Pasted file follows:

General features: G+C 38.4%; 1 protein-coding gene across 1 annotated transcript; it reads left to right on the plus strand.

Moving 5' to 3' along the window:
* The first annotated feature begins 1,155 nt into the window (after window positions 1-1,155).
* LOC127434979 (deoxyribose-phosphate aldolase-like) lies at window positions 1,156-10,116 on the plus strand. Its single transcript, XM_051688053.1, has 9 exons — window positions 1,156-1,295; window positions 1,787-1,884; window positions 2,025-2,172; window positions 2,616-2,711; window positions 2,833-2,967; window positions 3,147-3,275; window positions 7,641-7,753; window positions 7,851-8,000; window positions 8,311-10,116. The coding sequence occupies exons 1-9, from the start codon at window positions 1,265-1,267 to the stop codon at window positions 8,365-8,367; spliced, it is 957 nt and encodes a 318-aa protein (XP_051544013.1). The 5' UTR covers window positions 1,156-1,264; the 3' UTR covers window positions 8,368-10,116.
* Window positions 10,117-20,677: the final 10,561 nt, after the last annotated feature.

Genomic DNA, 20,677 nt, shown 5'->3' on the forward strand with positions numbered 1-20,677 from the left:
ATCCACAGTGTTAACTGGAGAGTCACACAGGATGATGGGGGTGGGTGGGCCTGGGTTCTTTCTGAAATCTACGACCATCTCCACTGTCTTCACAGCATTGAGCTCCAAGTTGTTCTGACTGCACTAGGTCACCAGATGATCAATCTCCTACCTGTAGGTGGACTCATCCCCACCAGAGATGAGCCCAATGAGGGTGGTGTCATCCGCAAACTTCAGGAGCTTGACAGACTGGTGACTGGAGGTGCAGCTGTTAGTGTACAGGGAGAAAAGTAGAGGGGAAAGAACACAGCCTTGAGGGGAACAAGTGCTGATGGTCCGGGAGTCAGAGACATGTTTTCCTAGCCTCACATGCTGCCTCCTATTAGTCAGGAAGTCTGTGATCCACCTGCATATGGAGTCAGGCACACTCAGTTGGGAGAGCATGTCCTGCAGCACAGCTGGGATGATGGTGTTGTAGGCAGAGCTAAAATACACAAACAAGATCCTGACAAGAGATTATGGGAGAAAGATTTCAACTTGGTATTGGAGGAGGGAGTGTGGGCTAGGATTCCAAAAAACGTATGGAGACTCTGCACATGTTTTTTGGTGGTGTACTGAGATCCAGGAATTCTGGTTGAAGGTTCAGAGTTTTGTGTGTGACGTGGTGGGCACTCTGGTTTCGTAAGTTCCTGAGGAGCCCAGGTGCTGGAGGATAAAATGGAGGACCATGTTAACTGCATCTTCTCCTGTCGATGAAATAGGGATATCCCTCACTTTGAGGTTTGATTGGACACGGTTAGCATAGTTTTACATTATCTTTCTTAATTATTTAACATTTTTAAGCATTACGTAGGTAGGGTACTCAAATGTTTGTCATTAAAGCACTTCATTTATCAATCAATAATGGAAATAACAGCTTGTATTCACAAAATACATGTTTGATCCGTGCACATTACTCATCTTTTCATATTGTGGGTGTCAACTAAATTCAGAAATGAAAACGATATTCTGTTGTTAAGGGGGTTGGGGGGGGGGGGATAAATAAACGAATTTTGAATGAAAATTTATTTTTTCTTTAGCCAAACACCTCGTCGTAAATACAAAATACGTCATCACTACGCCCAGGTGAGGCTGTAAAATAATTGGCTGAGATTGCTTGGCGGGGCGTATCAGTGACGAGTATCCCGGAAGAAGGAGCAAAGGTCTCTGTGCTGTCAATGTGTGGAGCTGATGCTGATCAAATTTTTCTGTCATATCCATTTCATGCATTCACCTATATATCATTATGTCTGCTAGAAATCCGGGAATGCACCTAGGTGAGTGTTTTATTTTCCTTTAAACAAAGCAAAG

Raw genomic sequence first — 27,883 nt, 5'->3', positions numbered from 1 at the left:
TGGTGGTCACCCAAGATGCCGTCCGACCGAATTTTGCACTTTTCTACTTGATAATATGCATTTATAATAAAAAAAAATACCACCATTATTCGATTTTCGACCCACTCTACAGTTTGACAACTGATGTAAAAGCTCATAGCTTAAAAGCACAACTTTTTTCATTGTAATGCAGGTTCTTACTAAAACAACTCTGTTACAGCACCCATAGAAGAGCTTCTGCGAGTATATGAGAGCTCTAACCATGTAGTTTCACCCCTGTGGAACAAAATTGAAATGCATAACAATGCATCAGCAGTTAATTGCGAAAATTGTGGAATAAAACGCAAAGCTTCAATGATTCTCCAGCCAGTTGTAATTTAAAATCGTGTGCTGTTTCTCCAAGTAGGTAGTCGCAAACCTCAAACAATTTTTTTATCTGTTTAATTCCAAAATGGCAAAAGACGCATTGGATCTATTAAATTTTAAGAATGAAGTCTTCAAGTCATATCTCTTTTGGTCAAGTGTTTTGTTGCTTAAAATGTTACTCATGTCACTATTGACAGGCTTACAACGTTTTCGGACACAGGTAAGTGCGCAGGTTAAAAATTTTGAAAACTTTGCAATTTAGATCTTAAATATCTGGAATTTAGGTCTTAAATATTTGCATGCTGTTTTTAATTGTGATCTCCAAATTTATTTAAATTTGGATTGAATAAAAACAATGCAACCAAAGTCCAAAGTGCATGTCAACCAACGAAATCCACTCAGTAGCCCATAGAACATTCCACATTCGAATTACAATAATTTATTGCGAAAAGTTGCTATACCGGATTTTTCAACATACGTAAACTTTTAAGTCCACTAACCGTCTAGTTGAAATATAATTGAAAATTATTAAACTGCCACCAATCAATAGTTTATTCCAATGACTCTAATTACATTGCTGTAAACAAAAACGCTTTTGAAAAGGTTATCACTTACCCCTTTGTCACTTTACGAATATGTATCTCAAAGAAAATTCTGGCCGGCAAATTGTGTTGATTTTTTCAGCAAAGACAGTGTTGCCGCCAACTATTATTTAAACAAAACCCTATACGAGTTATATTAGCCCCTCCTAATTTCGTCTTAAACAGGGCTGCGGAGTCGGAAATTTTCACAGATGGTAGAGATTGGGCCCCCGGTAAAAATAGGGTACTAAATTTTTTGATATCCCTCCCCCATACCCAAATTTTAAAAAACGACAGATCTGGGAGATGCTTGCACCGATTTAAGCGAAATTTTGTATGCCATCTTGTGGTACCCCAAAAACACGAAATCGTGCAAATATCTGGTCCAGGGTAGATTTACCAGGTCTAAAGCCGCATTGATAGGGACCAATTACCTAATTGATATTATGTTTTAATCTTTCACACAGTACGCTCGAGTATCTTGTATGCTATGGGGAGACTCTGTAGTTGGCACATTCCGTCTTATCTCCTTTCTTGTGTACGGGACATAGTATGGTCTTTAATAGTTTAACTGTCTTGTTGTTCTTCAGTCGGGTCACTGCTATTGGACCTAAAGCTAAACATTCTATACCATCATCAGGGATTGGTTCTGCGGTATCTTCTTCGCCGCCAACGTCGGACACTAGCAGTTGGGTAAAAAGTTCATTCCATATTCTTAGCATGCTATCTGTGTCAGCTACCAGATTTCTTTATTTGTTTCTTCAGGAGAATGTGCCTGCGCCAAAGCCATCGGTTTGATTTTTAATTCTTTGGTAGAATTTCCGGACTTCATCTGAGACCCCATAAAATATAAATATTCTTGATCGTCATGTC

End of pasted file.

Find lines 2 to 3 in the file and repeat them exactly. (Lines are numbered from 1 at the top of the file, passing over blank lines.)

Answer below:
Moving 5' to 3' along the window:
* The first annotated feature begins 1,155 nt into the window (after window positions 1-1,155).